New Poll: Support among Democrats for Biden in 2024 Rises while Republicans Grow Skeptical of Trump

A new national poll shows that Democrats and Independent voters who lean Democrat are becoming more inclined to support the idea of President Joe Biden running again to be the party’s presidential nominee in 2024. 

Half of Democratic-leaning independents and Democrats queried in the NPR/PBS NewsHour/ Marist poll released Wednesday said the party has a greater chance of winning the White House in 2024 with the president as the nominee. 

However, forty-five percent said a different candidate would improve the chances for victory. 

The poll results mark a significant shift in public opinion, as the president was on the lower end of the scale on the same question in November. 

“This change in perception comes as Biden’s approval rating among Americans, overall, has inched up after his State of the Union Address last week,” said Marist in a news release. 

Biden, who is 80, says he intends to seek reelection to a second term in the White House but has yet to kick off a reelection campaign. 

Polled Republicans say the party has better chance of winning the White House without Trump

In the meantime, most Republican-leaning Independents and Republicans polled in the nationwide survey said the party has a better chance to win back the top office in 2024 with someone other than former President Donald Trump leading.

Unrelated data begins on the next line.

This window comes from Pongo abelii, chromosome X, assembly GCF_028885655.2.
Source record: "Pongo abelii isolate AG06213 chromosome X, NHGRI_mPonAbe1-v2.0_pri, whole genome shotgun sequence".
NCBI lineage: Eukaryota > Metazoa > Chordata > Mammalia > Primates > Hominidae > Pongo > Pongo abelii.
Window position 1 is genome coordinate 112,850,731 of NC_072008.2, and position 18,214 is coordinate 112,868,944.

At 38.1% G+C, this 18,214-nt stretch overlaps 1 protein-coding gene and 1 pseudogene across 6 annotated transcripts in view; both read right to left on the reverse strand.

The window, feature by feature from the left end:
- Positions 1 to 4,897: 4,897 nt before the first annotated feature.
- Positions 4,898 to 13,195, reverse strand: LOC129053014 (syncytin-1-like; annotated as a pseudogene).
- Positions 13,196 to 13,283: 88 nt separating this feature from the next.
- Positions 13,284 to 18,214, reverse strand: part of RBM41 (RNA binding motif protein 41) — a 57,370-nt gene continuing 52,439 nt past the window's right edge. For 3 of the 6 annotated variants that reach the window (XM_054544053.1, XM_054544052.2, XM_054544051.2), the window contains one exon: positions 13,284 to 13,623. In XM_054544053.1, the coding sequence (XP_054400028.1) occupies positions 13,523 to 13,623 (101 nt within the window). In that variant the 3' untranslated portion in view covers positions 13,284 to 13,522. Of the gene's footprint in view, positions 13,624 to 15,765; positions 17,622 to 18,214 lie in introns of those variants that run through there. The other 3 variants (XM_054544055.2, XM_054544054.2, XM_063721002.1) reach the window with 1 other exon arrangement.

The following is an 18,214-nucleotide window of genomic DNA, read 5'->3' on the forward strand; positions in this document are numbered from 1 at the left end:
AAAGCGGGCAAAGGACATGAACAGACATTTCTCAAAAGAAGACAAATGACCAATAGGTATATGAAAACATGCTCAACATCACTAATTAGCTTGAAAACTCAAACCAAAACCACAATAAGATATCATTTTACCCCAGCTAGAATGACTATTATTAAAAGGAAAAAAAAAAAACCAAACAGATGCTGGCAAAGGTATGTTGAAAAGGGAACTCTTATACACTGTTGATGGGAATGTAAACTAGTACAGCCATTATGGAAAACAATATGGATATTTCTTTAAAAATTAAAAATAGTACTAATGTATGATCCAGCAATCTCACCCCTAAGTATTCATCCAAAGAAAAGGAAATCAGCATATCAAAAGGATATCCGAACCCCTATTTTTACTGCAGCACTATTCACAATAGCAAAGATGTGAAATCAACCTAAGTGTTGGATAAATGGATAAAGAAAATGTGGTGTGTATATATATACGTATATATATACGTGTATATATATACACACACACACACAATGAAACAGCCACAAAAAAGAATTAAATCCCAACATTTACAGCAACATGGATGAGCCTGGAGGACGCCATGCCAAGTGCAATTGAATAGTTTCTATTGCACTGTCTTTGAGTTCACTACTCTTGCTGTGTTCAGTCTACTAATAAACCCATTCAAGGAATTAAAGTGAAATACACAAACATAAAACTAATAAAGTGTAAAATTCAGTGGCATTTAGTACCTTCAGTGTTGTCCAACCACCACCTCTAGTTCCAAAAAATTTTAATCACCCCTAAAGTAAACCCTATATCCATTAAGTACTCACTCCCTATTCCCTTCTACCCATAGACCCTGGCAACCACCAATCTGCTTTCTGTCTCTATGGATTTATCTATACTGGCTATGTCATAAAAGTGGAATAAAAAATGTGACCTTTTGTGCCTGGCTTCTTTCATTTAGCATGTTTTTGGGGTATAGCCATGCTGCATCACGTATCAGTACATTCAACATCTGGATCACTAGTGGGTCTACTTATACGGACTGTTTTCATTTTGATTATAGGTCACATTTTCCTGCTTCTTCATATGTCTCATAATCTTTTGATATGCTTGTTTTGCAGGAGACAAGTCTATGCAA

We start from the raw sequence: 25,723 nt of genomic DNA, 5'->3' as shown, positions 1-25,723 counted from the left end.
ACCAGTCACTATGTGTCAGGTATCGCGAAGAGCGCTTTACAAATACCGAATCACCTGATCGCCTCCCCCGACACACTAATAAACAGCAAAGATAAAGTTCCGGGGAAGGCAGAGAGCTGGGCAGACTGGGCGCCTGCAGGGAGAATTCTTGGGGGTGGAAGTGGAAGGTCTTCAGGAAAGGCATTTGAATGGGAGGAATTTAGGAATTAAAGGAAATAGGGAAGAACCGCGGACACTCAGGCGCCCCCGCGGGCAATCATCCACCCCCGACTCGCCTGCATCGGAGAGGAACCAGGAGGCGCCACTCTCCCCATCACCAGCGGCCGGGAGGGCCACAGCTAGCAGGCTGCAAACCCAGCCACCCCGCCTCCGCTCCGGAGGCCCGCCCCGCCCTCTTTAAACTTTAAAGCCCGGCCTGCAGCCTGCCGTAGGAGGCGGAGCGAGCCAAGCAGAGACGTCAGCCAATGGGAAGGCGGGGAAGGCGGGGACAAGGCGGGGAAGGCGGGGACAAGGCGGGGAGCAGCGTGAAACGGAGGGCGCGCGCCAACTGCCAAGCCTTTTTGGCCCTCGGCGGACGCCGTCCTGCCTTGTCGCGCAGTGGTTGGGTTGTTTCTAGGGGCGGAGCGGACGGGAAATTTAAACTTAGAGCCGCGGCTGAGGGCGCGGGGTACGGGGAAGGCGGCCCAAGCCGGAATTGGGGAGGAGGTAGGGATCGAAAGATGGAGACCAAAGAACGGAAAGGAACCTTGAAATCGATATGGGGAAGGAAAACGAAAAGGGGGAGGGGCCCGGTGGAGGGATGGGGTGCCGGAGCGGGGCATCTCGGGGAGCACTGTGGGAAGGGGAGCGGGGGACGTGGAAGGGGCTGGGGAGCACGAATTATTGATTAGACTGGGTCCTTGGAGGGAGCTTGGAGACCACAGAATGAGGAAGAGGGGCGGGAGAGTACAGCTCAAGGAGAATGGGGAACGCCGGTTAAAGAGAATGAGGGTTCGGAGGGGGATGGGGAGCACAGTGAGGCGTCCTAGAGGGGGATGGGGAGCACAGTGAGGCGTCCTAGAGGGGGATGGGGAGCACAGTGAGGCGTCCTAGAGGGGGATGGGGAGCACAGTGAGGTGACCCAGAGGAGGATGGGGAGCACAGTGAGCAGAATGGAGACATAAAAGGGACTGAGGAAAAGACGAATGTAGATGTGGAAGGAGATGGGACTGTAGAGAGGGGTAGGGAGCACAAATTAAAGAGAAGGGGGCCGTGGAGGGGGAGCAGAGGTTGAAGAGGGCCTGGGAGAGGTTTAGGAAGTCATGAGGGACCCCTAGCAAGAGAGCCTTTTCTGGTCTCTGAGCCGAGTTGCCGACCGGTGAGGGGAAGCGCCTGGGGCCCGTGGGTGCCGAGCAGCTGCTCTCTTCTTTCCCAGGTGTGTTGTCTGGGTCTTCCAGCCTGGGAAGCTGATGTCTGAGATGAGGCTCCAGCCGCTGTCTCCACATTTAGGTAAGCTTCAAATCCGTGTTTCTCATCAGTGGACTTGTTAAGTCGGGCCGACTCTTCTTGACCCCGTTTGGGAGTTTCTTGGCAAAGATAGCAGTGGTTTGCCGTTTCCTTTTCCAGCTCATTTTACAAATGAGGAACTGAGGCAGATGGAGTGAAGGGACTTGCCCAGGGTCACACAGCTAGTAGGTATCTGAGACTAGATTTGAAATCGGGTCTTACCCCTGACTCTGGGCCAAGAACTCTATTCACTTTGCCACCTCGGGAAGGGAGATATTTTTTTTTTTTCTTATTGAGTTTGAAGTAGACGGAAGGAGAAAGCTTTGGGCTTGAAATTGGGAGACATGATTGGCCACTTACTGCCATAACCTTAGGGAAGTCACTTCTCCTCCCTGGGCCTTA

Fifty-four percent of registered members of the GOP and GOP-leaning Independents said Republicans have a greater chance of winning in 2024 without former President Trump, which is a number identical to last year. Only 42% of respondents said Trump would give Republicans a benefit in the 2024 general election.

The poll illustrates the former president’s approval rating among people who lean toward or identify with the Republican Party fell from 79% in November to 68% in February — which is the lowest level seen in Marist’s polling since before winning the 2016 presidential election.

During the first three months of Donald Trump’s recent bid for the White House, many have questioned his political longevity, with political pundits from both the right and left criticizing his comments and actions since his mid-November campaign launch. After the lackluster showing by the GOP in the midterms, Trump has been blamed for backing polarizing Republican nominees, who then lost in the general election. 

The survey, conducted last week, surveyed more than 1,300 adults and came as the GOP presidential primary is ramping up. Clear pictures are emerging of who potential Florida Governor Ron DeSantis and Trump voters are. 

Trump and DeSantis differ in deciding who the ultimate candidate will be. Presently, DeSantis is the joint front-runner with Trump for the nominations. His support leans more toward Republicans with college degrees, who live in suburbs and cities and make more money when compared with Trump’s more rural, blue-collar appeal.